Marvel and Disney+ has kept things fairly nebulous when it came to the episode count for its upcoming original series WandaVision, with initial estimates in the 6-8 episode range being touted when the show was announced. Well, turns out the high-end number was correct — plus a little bit more.
Disney+ has confirmed the first season of the series, the first new Marvel show to tie directly into the MCU and feature big screen heroes, will consist of nine episodes. The series premieres Jan. 15 on the Mouse House’s streaming service, and stars Elizabeth Olsen as Scarlet Witch, Paul Bettany as Vision, and Teyonah Parris as Monica Rambeau (a name that should be familiar to comic readers, and keen-eyed Captain Marvel film fans).
The series looks to be a twisty, reality-bending thriller taking inspiration from classic sitcoms such as I Love Lucy and Bewitched — but with something far more sinister and mysterious lurking beneath the surface. Marvel has been fairly stingy when it comes to details on the series (namely, exactly how Vision is back in the world of the living in the wake of the latest Avengers big screen team-up), but hopefully we’ll have some answers soon enough.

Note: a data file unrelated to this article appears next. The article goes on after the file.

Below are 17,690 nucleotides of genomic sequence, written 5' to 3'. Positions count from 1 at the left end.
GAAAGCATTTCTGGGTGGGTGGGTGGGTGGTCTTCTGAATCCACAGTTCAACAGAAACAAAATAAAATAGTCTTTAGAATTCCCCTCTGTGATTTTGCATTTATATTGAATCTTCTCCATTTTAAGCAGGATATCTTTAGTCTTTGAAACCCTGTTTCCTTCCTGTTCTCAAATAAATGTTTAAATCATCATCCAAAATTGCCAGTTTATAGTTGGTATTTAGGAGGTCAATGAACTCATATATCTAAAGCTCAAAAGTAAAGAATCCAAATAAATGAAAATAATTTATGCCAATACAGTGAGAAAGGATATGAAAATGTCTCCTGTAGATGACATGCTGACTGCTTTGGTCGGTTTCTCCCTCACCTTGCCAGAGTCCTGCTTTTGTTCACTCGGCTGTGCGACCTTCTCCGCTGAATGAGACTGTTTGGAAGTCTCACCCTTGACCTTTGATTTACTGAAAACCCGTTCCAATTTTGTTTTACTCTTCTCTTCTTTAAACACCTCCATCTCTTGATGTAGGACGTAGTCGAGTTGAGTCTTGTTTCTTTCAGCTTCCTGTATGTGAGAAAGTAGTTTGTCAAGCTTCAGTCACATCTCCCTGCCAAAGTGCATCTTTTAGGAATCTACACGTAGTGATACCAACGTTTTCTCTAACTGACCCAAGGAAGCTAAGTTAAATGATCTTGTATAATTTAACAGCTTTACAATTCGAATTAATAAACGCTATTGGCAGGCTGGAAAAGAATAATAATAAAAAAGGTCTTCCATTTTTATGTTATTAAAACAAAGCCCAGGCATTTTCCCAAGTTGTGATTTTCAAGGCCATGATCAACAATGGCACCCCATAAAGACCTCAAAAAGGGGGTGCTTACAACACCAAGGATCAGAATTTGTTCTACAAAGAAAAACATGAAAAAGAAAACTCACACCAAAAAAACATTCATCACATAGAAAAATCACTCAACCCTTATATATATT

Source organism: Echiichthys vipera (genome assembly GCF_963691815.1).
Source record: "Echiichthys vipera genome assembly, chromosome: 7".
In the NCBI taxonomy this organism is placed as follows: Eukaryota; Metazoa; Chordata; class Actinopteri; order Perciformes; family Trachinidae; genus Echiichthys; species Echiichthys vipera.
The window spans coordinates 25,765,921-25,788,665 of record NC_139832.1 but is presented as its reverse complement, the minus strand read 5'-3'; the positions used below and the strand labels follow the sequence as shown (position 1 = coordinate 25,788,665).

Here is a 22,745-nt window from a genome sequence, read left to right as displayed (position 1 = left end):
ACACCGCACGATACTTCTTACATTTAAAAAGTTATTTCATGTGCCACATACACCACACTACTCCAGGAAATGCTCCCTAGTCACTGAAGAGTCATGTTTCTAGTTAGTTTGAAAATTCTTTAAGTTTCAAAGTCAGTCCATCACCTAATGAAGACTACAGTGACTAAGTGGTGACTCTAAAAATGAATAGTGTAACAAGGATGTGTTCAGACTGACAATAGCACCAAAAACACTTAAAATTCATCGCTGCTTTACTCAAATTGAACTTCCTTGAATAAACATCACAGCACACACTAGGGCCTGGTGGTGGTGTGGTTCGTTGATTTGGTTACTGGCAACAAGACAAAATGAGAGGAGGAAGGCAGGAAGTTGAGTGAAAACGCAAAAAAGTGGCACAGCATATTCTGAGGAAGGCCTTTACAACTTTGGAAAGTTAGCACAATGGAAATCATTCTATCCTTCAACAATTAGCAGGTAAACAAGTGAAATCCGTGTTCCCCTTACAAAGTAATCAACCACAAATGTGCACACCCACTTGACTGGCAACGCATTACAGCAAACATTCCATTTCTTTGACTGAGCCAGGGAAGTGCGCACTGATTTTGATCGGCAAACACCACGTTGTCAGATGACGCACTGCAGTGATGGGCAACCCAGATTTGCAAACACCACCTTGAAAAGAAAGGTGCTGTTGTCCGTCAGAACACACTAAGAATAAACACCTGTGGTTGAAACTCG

As for the episode count, it’ll be interesting to see if the 9-episode total is something that will become somewhat uniform across the MCU streaming projects, or if they’ll take each show on a case-by-case basis when it comes to length. Marvel still has original MCU projects Loki, Falcon and Winter Soldier, and Hawkeye set for later this year — with shows based on She-Hulk, Ms. Marvel, Armor Wars, Secret Invasion, Ironheart and Moon Knight in various stages of development for 2022 and beyond.
Looking to Marvel’s previous TV output at Netflix (which, yes, these new projects are from completely different corners of the Marvel creative team), it would make sense to let the project dictate the length, as opposed to the other way around. One of the few complaints about hits like Daredevil, Luke Cage and Jessica Jones were that they kind of dragged in the middle to fill out their 13-episode season orders — and of course the slog of Iron Fist’s first season would’ve arguably made more sense as an extended TV movie. This time around, it seems the focus is more quality than quantity. Here’s hoping, at least.